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Panic disorder is an anxiety disorder where you regularly have sudden attacks of panic or fear.
Everyone experiences feelings of anxiety and panic at certain times. It's a natural response to stressful or dangerous situations.
However, for someone with panic disorder, feelings of anxiety, stress and panic occur regularly and at any time, often for no apparent reason.
Anxiety is a feeling of unease. It can range from mild to severe and can include feelings of worry and fear. The most severe form of anxiety is panic.
You may start to avoid certain situations because you fear that they will trigger another attack. This can create a cycle of living "in fear of fear". It can add to your sense of panic and may cause you to have more attacks.
A panic attack is when your body experiences a rush of intense mental and physical symptoms. It can come on very quickly and for no apparent reason.
A panic attack can be very frightening and distressing. Symptoms include:
Most panic attacks last for between five and 20 minutes. Some panic attacks have been reported to last up to an hour.
The number of attacks you have will depend on how severe your condition is. Some people have attacks once or twice a month while others have them several times a week.
Although panic attacks are frightening, they're not dangerous. An attack won't cause you any physical harm, and it's unlikely that you'll be admitted to hospital if you have one.
Be aware that most of these symptoms can also be symptoms of other conditions or problems so you may not always be experiencing a panic attack – for example, if you have very low blood pressure you may have a racing heartbeat.
See your GP if you've been experiencing symptoms of panic disorder.
Your GP will ask you to describe your symptoms, how often they occur and how long you've had them. They may also carry out a physical examination to rule out other conditions that could be causing your symptoms.
Although it can sometimes be difficult to talk to someone else about your feelings, emotions and personal life, try not to feel anxious or embarrassed.
You may be diagnosed with panic disorder if you experience recurrent and unexpected panic attacks followed by at least one month of continuous worry or concern about having further attacks.
Treatment aims to reduce the number of panic attacks you have and ease your symptoms.
Psychological therapy and medication are the two main treatments for panic disorder. Depending on your symptoms, you may need one of these treatments or a combination of the two.
Your GP can refer you to a therapist for cognitive behavioural therapy (CBT). You might discuss with your therapist how you react and what you think about when you're experiencing a panic attack.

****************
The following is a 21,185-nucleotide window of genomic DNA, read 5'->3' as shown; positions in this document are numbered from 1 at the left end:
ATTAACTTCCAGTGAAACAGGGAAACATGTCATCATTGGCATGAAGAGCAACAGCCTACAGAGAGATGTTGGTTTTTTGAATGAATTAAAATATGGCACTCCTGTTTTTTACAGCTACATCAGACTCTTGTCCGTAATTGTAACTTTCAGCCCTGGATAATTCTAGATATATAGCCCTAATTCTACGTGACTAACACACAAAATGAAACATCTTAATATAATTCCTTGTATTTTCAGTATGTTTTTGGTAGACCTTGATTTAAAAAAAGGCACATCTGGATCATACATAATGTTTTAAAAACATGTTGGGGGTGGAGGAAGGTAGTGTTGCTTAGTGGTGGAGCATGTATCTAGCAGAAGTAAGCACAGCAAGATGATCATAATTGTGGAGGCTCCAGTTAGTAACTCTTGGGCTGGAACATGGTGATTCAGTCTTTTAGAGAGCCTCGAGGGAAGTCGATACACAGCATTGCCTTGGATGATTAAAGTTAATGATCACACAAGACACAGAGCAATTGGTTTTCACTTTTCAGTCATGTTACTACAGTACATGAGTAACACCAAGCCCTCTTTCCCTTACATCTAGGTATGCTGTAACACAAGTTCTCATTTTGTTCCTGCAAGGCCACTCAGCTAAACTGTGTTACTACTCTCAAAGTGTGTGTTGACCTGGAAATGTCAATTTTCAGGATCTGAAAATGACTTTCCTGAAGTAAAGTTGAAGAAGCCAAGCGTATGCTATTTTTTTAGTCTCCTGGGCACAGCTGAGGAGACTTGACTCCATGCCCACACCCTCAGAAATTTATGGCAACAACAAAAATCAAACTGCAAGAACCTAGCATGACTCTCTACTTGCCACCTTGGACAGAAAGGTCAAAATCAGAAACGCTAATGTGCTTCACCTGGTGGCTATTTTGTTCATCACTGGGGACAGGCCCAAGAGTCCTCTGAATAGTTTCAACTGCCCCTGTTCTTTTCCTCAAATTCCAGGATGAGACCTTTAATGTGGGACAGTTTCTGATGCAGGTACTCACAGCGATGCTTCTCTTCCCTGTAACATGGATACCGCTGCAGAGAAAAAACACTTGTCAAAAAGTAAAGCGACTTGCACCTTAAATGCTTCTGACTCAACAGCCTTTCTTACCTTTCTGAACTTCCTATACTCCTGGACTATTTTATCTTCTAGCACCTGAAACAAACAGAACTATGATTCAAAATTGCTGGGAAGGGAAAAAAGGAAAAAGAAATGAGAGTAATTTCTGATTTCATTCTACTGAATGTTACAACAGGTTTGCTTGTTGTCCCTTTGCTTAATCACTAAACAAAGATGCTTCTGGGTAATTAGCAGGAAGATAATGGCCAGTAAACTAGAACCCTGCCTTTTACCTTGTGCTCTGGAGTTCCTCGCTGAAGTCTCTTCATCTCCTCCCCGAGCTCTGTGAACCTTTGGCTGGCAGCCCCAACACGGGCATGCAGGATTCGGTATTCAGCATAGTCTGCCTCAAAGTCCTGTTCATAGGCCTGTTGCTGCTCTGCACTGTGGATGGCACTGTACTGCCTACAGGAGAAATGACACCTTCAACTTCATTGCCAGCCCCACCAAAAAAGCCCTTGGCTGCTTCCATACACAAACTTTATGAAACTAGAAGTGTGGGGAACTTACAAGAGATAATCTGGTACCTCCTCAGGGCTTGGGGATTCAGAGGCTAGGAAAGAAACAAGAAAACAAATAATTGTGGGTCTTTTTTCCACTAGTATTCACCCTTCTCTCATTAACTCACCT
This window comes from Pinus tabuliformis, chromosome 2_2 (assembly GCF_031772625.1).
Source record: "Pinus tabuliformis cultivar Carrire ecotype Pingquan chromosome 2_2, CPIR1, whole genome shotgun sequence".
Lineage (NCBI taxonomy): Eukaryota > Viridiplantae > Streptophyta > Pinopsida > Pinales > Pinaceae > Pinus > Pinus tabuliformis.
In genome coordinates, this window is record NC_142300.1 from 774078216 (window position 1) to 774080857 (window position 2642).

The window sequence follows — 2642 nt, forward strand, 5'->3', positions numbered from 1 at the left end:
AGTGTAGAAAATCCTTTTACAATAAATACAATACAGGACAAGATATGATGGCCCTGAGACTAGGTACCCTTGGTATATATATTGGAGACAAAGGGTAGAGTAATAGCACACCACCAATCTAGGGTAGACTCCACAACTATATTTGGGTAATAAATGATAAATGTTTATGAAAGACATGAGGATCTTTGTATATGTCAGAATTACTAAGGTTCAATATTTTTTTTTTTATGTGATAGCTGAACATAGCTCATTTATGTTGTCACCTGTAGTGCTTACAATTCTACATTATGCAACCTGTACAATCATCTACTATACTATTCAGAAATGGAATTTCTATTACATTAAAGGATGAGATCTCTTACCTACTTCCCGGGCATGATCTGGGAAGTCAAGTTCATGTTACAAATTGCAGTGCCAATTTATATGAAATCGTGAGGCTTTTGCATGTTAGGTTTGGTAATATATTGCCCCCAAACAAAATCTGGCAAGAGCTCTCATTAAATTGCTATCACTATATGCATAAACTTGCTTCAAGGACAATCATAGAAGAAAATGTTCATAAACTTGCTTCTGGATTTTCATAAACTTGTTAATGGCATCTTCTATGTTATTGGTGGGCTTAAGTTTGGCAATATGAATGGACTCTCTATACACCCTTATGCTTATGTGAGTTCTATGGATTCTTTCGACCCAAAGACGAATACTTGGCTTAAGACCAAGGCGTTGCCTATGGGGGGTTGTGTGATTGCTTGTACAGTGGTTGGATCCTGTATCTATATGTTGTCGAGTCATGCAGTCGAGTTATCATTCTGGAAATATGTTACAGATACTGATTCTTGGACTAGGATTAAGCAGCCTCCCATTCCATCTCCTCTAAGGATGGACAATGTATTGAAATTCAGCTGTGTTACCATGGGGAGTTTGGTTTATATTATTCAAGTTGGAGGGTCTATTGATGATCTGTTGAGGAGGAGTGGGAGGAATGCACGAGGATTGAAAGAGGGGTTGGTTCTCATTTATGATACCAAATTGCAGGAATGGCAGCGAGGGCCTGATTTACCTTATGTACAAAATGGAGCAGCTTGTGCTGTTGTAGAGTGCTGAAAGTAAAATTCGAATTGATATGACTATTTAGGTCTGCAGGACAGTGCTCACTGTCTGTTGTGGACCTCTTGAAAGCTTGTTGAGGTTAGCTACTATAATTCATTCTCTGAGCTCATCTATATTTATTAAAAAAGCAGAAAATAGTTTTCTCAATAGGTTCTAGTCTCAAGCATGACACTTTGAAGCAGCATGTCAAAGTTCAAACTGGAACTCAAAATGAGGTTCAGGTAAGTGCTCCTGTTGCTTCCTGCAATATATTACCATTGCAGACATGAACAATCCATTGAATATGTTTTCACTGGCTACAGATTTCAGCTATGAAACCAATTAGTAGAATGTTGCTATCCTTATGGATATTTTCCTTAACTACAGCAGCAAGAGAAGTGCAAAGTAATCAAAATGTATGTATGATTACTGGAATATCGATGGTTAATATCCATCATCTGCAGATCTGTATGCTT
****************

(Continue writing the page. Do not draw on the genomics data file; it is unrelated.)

Your therapist can teach you ways of changing your behaviour – for example, breathing techniques to help you keep calm during an attack.
See your GP regularly while you're having CBT so they can assess your progress and see how you're doing.
If you and your doctor think it might be helpful, you may be prescribed:
Antidepressants can take two to four weeks before their effect builds up, and up to eight weeks to work fully.
Keep taking your medications, even if you feel they're not working and only stop taking them if your GP advises you to do so.
If your symptoms don't improve after CBT, medication and connecting with a support group, your GP may refer you to a mental health specialist such as a psychiatrist or clinical psychologist.
The specialist will carry out an assessment of your condition and devise a treatment plan to help you manage your symptoms.
The next time you feel a panic attack coming on, try the following:
It may help to read our article on How to deal with panic attacks.
It may also help to:
Panic disorder can have a big impact on your life, but support is available. It might help to speak to others who have the same condition, or to connect with a charity.
You may find the following links useful:
Ask your GP about support groups for panic disorder near you. You can also use the services directory to find anxiety services in your area.
Panic disorder is treatable and you can make a full recovery. It's best to seek medical help as soon as you can if possible.
If you don't get medical help, panic disorder can escalate and become very difficult to cope with. You're more at risk of developing other mental health conditions, such as agoraphobia or other phobias, or an alcohol or drug problem.
If you have panic disorder, it may also affect your ability to drive. Legally you need to inform the Driver and Vehicle Licensing Agency (DVLA) about a medical condition that could impact your driving ability.
Visit GOV.UK for further information about driving with a disability or health condition.
As with many mental health conditions, the exact cause of panic disorder isn't fully understood.
However, it's thought the condition is probably linked to a combination of things, including:
Panic disorder is more common in teenagers than in younger children.
Panic attacks can be particularly hard for children and young people to deal with. Severe panic disorder may affect their development and learning.
If your child displays the signs and symptoms of panic disorder, they should see a GP. A GP will take a detailed medical history and carry out a thorough physical examination to rule out any physical causes for the symptoms. They may refer your child to a specialist for further assessment and treatment.
The specialist may recommend a course of CBT for your child. Screening for other anxiety disorders may also be needed to help determine what's causing your child's panic attacks.
Read more about anxiety disorders in children or find out about mental health services for children and young people.